The diversity of moas was extraordinary, including nine (10, for some authors) species in six different genera, all them endemic to New Zealand. They nicely illustrate megafaunal birds, whose extant furgivorous relatives include cassowaries and, with partial frugivory, kiwis.

Moas weighted 35-250 kg, becoming extinct ~1300-1440 yr BP due to overhunting. Moas included at least three distinct assemblages in the South Island during the Holocene: a wet western beech forest assemblage consisting of South Island giant (Dinornis robustus) and little bush (Anomalopteryx didiformis) moas; an assemblage from the relatively dry eastern forests and scrublands, consisting of South Island giant, eastern (Emeus crassus), heavy-footed (Pachyornis elephantopus) and stout-legged (Euryapteryx gravis) moas; and an assemblage from upland and subalpine areas consisting of South Island giant, crested (Pachyornis australis) and upland (Megalapteryx didinus) moas.

The discovery in New Zealand of Late Holocene deposits of coprolites from these extinct avian megaherbivores has provided a unique opportunity to gain a detailed insight into the ecology of these birds across ecologically diverse habitats. Macrofossil analysis of 116 coprolites of the giant ratite moa (Aves, Dinornithiformes) reveals a diverse diet of herbs and low shrubs in both semi-arid and high rainfall ecological zones, overturning previous models of moa as dominantly browsers of trees and shrubs.
Ancient DNA analysis identified coprolites from four moa species (South Island giant moa, Dinornis robustus; upland moa, Megalapteryx didinus; heavy-footed moa, Pachyornis elephantopus and stout-legged moa, Euryapteryx gravis), revealing a larger dietary variation between habitat types than between species. Most species of moa, if not all, included fruit in their diets, and may have been also important as dispersers of grass seeds.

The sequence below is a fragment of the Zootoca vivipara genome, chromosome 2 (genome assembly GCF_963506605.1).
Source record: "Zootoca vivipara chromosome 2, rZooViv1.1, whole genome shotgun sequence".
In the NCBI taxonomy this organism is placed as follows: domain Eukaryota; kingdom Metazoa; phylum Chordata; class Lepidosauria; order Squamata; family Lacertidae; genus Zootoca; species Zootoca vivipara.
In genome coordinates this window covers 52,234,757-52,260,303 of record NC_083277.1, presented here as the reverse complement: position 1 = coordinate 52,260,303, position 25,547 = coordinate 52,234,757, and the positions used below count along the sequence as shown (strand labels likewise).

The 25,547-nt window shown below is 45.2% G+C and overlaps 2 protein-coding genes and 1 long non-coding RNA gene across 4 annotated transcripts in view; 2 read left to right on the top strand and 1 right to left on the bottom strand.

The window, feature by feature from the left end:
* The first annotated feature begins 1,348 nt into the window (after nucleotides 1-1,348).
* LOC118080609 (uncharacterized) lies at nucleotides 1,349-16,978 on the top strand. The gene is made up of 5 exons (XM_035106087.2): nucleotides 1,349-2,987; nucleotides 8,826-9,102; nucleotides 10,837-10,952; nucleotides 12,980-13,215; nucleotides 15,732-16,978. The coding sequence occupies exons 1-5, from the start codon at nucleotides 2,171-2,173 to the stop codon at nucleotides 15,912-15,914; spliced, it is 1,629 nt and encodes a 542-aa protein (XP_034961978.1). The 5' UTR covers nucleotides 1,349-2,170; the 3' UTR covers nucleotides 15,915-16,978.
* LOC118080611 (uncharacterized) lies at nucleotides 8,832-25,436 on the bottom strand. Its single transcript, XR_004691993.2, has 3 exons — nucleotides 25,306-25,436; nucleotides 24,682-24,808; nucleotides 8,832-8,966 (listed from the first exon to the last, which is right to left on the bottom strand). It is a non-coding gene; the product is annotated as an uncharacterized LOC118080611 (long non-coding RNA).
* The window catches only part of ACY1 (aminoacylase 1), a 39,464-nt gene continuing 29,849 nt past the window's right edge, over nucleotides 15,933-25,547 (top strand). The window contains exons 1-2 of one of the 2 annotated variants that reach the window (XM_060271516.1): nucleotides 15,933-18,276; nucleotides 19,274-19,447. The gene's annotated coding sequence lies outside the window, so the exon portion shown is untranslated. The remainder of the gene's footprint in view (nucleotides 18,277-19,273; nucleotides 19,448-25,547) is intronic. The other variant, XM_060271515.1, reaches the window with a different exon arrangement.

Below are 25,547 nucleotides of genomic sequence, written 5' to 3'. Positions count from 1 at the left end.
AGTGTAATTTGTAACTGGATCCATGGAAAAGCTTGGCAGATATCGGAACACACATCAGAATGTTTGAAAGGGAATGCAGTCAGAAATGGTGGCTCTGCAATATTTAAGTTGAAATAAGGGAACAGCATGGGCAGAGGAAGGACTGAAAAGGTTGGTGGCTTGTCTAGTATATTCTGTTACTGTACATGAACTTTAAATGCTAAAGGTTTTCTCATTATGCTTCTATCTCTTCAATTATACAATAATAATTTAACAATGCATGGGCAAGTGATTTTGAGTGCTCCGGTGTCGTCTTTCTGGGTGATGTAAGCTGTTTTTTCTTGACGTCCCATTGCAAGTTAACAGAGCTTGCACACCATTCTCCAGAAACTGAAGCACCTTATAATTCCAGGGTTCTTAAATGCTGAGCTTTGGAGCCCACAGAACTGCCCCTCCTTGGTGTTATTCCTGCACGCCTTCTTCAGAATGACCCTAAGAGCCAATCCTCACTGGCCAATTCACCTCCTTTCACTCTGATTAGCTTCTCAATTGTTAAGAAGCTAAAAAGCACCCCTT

The new data confirm that moa fed on a variety of endemic plant taxa with unusual growth forms previously suggested to have co-evolved with moa. Lastly, the feeding ecologies of moa are shown to be widely different to introduced mammalian herbivores. The broad range of feeding strategies used by moa, as inferred from interspecific differences in biomechanical performance of the skull, provides insight into mechanisms that facilitated high diversities of these avian megaherbivores in prehistoric New Zealand.

  • Atkinson, I.A.E. & Greenwood, R.M. (1989) Relationships between moas and plants. New Zealand Journal of Ecology, 12, 67–96.
  • Attard, M.R.G., Wilson, L.A.B., Worthy, T.H., Scofield, P., Johnston, P., Parr, W.C.H. & Wroe, S. (2016) Moa diet fits the bill: virtual reconstruction incorporating mummified remains and prediction of biomechanical performance in avian giants. Proceedings of the Royal Society of London Series B-Biological Sciences, 283, 20152043–9.
  • Bond, W., Lee, W. & Craine, J. (2004) Plant structural defences against browsing birds: a legacy of New Zealand’s extinct moas. Oikos, 104, 500–508.
  • Burrows, C.J., McCulloch, B. & Trotter, M.M. (1981) The diet of moas based on gizzard contents samples from Pyramid Valley, North Canterbury, and Scaife’s Lagoon, Lake Wanaka, Otago. Records of the Canterbury Museum, 9, 309–336.
  • Lee, W.G., Wood, J.R. & Rogers, G.M. (2010) Legacy of avian-dominated plant-herbivore systems in New Zealand. New Zealand Journal of Ecology, 34, 1–20.
  • Wood, J.R., Rawlence, N.J., Rogers, G.M., Austin, J.J., Worthy, T.H. & Cooper, A. (2008) Coprolite deposits reveal the diet and ecology of the extinct New Zealand megaherbivore moa (Aves, Dinornithiformes). Quaternary Science Reviews, 27, 2593–2602.
  • Wood, J.R., Wilmshurst, J.M., Richardson, S.J., Rawlence, N.J., Wagstaff, S.J., Worthy, T.H. & Cooper, A. (2013) Resolving lost herbivore community structure using coprolites of four sympatric moa species (Aves: Dinornithiformes). Proceedings of the National Academy of Sciences USA, 110, 16910–16915.